News

Welcome 2020! The New Year is a great time to review your Estate Plan!

WHEN SHOULD YOU REVIEW OR UPDATE YOUR ESTATE PLAN?
Are you concerned about or uncertain whether your affairs are in order? Whether you have specific questions or more generalized concerns that your plan may not be fully up-to-date, reach out to an estate planning attorney for help. Your attorney should have a review process designed to keep you informed, with confidence and clarity.
It’s time for a review if:
It’s been a few years:
You don’t know for sure what your estate plan consists of and want to gain a better understanding of, or be refreshed on, what your estate plan does for you and your family.
You have an older will or trust and wonder if it is adequate for the job, or could be improved upon.
You have a will and you have heard about revocable or irrevocable trusts and wonder if you should use one or both.
You have a revocable trust and you have heard about irrevocable trusts and wonder if it’s time for you to consider using one.
You are relying on your past attorney to update you if something has changed that you ought to be aware of, and more than three years has passed since you have heard from him or her.
You lack 100% confidence in your plan:
You do not understand your trust(s), or want to confirm your understanding, or gain clarity and confidence.
You have a life insurance trust and wonder if it is still useful.
You wonder what changes in the law may affect you, and how.
You have an estate plan that makes you nervous because it seems complicated.
You have an irrevocable trust and wonder if it’s right for you, and what you can do about it if it isn’t.
You are generally uneasy about the state of your legal affairs.
You (or one of you, if married) has changed your state of residence.
You know laws have changed but don’t know how the changes may affect you.

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The Stottlemeyer Family

When should you review or update your Estate Plan?

WHEN SHOULD YOU REVIEW OR UPDATE YOUR ESTATE PLAN?
Are you concerned about or uncertain whether your affairs are in order? Whether you have specific questions or more generalized concerns that your plan may not be fully up-to-date, reach out to an estate planning attorney for help. Your attorney should have a review process designed to keep you informed, with confidence and clarity.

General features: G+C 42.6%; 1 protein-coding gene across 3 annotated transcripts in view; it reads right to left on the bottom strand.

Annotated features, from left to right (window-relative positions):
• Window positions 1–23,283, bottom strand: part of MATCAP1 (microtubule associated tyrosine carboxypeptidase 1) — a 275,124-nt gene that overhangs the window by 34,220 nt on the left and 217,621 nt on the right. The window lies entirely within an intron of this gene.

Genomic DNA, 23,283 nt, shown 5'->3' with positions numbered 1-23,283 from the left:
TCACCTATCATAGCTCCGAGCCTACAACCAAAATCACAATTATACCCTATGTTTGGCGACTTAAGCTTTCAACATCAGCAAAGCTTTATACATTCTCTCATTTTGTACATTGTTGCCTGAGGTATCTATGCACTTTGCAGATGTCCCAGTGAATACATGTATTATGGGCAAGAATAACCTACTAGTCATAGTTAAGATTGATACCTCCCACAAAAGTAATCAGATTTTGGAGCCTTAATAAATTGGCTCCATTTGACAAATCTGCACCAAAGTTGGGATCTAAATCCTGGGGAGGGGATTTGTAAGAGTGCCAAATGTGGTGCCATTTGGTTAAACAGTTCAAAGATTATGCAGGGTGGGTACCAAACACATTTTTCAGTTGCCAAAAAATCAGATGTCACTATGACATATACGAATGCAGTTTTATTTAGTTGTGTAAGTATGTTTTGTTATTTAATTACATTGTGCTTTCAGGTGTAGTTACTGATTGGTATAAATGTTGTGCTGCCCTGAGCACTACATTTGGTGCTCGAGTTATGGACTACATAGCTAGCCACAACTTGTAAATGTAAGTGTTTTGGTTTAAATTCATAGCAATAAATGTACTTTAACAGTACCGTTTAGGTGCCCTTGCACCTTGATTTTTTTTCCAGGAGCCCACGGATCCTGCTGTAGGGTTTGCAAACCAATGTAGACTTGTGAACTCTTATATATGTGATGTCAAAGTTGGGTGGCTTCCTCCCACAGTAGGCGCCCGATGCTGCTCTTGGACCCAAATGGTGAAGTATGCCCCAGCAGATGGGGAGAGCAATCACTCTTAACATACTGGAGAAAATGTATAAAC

It’s time for a review if:
It’s been a few years:
You don’t know for sure what your estate plan consists of and want to gain a better understanding of, or be refreshed on, what your estate plan does for you and your family.
You have an older will or trust and wonder if it is adequate for the job, or could be improved upon.
You have a will and you have heard about revocable or irrevocable trusts and wonder if you should use one or both.
You have a revocable trust and you have heard about irrevocable trusts and wonder if it’s time for you to consider using one.
You are relying on your past attorney to update you if something has changed that you ought to be aware of, and more than three years has passed since you have heard from him or her.
You lack 100% confidence in your plan:
You do not understand your trust(s), or want to confirm your understanding, or gain clarity and confidence.
You have a life insurance trust and wonder if it is still useful.
You wonder what changes in the law may affect you, and how.
You have an estate plan that makes you nervous because it seems complicated.
You have an irrevocable trust and wonder if it’s right for you, and what you can do about it if it isn’t.
You are generally uneasy about the state of your legal affairs.
You (or one of you, if married) has changed your state of residence.
You know laws have changed but don’t know how the changes may affect you.

Read more

Read More ➜

Who Will Raise My Children In My Absence?

Planning for minor children in the event of a parent’s death or disability is one of the most important plans to have, yet it is often overlooked or ignored.  The thought of losing your life or the ability to care for your child isn’t a pleasant one and the associated fear motivated me to spend

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Perils of Not Planning

Almost everyone knows about a power of attorney and a will. Unfortunately, there are many ways for a plan to go terribly wrong. In some situations, no plan at all is effective. Other times, no plan, or incomplete and faulty planning brings needless financial and emotional hardship to loved ones.

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What You Don’t Know Can Hurt You

Estate planning is deceptively complex; it is tempting to ‘do it yourself’. After all, almost everyone knows about a power of attorney and a will. Unfortunately, there are many ways for a plan to go terribly wrong. In some situations, no plan at all is effective. Other times, no plan, or incomplete and faulty planning brings needless financial and emotional hardship to loved ones.

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What happens if I don’t have a plan?

Too many people procrastinate about estate planning. They’re busy, or they don’t think they own enough, or they’re not old enough, or they’re confused and don’t know who can help them. Then, when something happens, their families have to pick up the pieces. If you own assets titled in your name and you don’t have

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Hyatt McIntire & Associates